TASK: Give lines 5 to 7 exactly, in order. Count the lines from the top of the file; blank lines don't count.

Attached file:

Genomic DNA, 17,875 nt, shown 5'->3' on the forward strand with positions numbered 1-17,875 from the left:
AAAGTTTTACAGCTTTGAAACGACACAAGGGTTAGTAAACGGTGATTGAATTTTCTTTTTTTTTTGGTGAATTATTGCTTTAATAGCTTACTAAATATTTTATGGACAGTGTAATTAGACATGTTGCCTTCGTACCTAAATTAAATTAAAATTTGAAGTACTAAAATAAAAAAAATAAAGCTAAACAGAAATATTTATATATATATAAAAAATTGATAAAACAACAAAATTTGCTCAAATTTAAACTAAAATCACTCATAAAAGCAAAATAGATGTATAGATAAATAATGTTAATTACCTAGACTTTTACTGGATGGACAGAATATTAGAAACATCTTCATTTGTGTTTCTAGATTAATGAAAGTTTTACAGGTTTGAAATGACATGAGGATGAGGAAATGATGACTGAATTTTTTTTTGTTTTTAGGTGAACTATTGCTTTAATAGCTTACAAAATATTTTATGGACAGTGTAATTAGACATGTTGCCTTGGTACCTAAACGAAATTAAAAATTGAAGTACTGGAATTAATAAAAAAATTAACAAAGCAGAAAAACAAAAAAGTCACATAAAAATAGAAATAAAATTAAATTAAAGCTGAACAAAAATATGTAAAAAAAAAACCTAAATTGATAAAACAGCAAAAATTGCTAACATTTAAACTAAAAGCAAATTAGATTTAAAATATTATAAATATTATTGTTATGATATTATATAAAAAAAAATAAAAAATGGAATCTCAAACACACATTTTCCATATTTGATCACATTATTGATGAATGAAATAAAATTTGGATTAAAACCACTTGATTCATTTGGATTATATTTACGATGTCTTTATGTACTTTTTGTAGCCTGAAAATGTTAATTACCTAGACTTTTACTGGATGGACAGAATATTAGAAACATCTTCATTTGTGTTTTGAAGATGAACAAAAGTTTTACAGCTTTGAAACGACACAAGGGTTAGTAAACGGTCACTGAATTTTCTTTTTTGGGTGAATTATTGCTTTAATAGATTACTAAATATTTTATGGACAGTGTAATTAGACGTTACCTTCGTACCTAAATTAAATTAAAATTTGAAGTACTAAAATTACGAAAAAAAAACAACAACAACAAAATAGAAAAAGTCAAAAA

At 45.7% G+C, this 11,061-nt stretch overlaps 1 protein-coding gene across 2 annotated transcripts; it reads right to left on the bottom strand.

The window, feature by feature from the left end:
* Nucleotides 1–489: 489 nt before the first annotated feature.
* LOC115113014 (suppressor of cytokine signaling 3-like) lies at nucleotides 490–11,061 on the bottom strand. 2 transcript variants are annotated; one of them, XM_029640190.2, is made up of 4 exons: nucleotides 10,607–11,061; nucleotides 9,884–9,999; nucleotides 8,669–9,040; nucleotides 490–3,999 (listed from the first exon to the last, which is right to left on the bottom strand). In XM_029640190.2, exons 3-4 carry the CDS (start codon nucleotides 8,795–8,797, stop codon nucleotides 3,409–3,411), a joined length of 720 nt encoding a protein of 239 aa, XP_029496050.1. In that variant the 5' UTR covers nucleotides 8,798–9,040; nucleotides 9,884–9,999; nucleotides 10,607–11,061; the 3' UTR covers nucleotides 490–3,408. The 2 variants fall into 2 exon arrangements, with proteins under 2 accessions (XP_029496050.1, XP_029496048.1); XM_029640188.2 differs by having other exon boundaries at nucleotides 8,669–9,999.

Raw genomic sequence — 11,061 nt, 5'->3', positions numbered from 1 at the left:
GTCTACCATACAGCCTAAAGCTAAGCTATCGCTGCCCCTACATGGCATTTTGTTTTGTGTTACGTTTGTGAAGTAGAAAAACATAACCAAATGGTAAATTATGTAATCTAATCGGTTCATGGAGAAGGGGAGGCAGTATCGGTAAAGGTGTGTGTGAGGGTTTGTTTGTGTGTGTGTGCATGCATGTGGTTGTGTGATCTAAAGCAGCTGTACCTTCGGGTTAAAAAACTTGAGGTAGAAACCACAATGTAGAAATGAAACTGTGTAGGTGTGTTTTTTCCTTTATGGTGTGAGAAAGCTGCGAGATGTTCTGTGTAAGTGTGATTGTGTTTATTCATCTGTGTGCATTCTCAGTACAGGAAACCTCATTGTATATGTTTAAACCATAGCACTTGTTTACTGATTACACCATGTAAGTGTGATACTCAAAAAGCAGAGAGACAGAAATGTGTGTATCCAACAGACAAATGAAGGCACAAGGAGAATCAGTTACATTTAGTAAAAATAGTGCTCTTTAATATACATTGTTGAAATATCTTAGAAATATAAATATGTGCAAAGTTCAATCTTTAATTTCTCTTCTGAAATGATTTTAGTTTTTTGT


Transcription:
* Nucleotides 1–489: 489 nt before the first annotated feature.
* LOC115113014 (suppressor of cytokine signaling 3-like) lies at nucleotides 490–11,061 on the bottom strand. 2 transcript variants are annotated; one of them, XM_029640190.2, is made up of 4 exons: nucleotides 10,607–11,061; nucleotides 9,884–9,999; nucleotides 8,669–9,040; nucleotides 490–3,999 (listed from the first exon to the last, which is right to left on the bottom strand). In XM_029640190.2, exons 3-4 carry the CDS (start codon nucleotides 8,795–8,797, stop codon nucleotides 3,409–3,411), a joined length of 720 nt encoding a protein of 239 aa, XP_029496050.1. In that variant the 5' UTR covers nucleotides 8,798–9,040; nucleotides 9,884–9,999; nucleotides 10,607–11,061; the 3' UTR covers nucleotides 490–3,408. The 2 variants fall into 2 exon arrangements, with proteins under 2 accessions (XP_029496050.1, XP_029496048.1); XM_029640188.2 differs by having other exon boundaries at nucleotides 8,669–9,999.

Raw genomic sequence — 11,061 nt, 5'->3', positions numbered from 1 at the left: